What is a Dietitian?
Educational and Professional Requirements of a Registered Dietitian
- Registered Dietitians (RDs) or Registered Dietitian Nutritionists (RDNs) are food and nutrition experts who have met the following criteria and earned the RD or RDN credential:
- Completed a minimum of a bachelor’s degree at a U.S. regionally accredited university or college or foreign equivalent, and coursework through an Accreditation Council for Education in Nutrition and Dietetics (ACEND) accredited Didactic Program in Dietetics (DPD) or Coordinated Program in Dietetics (CP).
- Complete 1200 hours of supervised practice through an ACEND accredited Dietetic Internship, Coordinated Program in Dietetics or an Individualized Supervised Practice Pathway (ISPP) offered through an ACEND accredited program.
- Passed a national examination administered by the Commission on Dietetic Registration (CDR). For more information regarding the examination, refer to CDR’s website at www.cdrnet.org. In order to maintain the credential, an RD or RDN must complete continuing professional educational requirements.
How Is an RDN Different Than a Nutritionist?
The "RD" (Registered Dietitian) and "RDN" (Registered Dietitian Nutritionist) credentials are legally protected titles that can only be used by practitioners who are authorized by the Commission on Dietetic Registration of the Academy of Nutrition and Dietetics. RD and RDN are titles for the same profession. There has been so much confusion between "dietitian" and "nutritionist" titles so the addition of "Nutritionist" has been officially approved and added to the RDN title.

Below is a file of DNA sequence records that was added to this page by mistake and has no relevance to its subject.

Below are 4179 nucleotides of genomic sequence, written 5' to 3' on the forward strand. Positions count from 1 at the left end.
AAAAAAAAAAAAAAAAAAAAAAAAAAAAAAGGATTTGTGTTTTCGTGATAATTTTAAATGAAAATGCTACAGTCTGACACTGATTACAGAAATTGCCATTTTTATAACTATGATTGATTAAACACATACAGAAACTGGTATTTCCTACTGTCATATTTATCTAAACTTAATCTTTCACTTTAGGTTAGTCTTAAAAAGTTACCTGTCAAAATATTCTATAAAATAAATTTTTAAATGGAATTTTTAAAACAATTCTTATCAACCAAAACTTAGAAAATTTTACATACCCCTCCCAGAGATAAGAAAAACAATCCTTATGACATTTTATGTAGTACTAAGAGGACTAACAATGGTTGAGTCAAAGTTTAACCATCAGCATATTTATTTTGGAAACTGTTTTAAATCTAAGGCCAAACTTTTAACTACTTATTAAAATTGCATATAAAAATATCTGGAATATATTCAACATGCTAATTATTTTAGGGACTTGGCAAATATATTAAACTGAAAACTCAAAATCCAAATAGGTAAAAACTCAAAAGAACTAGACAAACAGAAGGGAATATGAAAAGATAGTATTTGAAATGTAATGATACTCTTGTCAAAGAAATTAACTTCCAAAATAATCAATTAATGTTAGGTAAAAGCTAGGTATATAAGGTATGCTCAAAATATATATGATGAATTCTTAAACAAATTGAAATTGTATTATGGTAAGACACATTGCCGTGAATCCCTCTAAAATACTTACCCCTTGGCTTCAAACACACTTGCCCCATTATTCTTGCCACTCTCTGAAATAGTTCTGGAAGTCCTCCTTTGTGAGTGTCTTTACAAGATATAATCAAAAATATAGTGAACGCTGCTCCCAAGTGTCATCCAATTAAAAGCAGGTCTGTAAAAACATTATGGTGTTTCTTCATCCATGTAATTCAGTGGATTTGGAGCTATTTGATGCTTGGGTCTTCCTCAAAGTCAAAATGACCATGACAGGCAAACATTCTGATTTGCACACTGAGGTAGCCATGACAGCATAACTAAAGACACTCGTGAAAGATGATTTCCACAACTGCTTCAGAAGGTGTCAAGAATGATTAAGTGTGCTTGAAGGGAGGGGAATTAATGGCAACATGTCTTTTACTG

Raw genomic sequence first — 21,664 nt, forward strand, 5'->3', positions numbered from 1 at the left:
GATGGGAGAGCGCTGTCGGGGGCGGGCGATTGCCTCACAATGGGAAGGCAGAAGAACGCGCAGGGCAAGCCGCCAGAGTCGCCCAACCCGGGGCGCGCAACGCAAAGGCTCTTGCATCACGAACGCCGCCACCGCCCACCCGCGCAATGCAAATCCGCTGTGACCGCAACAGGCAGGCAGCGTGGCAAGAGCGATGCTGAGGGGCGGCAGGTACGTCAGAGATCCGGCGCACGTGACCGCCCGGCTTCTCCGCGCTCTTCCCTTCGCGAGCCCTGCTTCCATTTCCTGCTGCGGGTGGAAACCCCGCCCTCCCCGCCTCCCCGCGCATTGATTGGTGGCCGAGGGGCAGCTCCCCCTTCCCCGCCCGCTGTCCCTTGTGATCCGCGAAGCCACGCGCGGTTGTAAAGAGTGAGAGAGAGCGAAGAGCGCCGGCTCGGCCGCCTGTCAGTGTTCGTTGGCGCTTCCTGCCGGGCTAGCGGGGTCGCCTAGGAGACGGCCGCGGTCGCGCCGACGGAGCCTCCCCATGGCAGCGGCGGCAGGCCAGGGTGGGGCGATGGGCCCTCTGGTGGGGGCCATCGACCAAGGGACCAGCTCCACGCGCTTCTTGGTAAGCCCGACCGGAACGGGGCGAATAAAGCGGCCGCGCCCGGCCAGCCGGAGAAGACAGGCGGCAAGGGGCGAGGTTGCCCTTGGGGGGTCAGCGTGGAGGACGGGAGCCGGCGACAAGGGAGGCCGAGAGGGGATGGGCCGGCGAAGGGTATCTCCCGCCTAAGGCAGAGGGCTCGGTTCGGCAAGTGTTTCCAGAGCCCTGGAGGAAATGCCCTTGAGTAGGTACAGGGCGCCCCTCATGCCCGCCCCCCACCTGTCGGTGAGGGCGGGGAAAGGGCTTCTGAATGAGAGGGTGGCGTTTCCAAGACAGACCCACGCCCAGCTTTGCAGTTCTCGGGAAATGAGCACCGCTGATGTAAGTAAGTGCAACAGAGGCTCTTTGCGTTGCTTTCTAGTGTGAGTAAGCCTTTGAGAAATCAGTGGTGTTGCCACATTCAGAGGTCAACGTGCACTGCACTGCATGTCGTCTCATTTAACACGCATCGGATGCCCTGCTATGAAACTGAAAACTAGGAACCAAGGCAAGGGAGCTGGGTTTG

Based on the approved new title, we dietitians don't have to sweat when we are referred to as "nutritionists," but the general public should know that not all nutritionists are registered dietitian nutritionists. The difference is worth pointing out for the concern of knowing where to go for the specific nutritional guidance you are seeking.
The definition and requirements for the term "nutritionist" vary. Some states have licensure laws that define the range of practice for someone using the designation "nutritionist," but in other states, virtually anyone can call him -or herself a "nutritionist" regardless of education or training.
Individuals with the RDN credential have fulfilled specific requirements, including having earned at least a bachelor's degree (about half of RDNs hold advanced degrees), completed a supervised practice program and passed a registration examination — in addition to maintaining continuing education requirements for recertification no less than every 5 years.
The above is adopted from the American Academy of Dietetics: http://www.eatright.org/Public/content.aspx?id=6442472286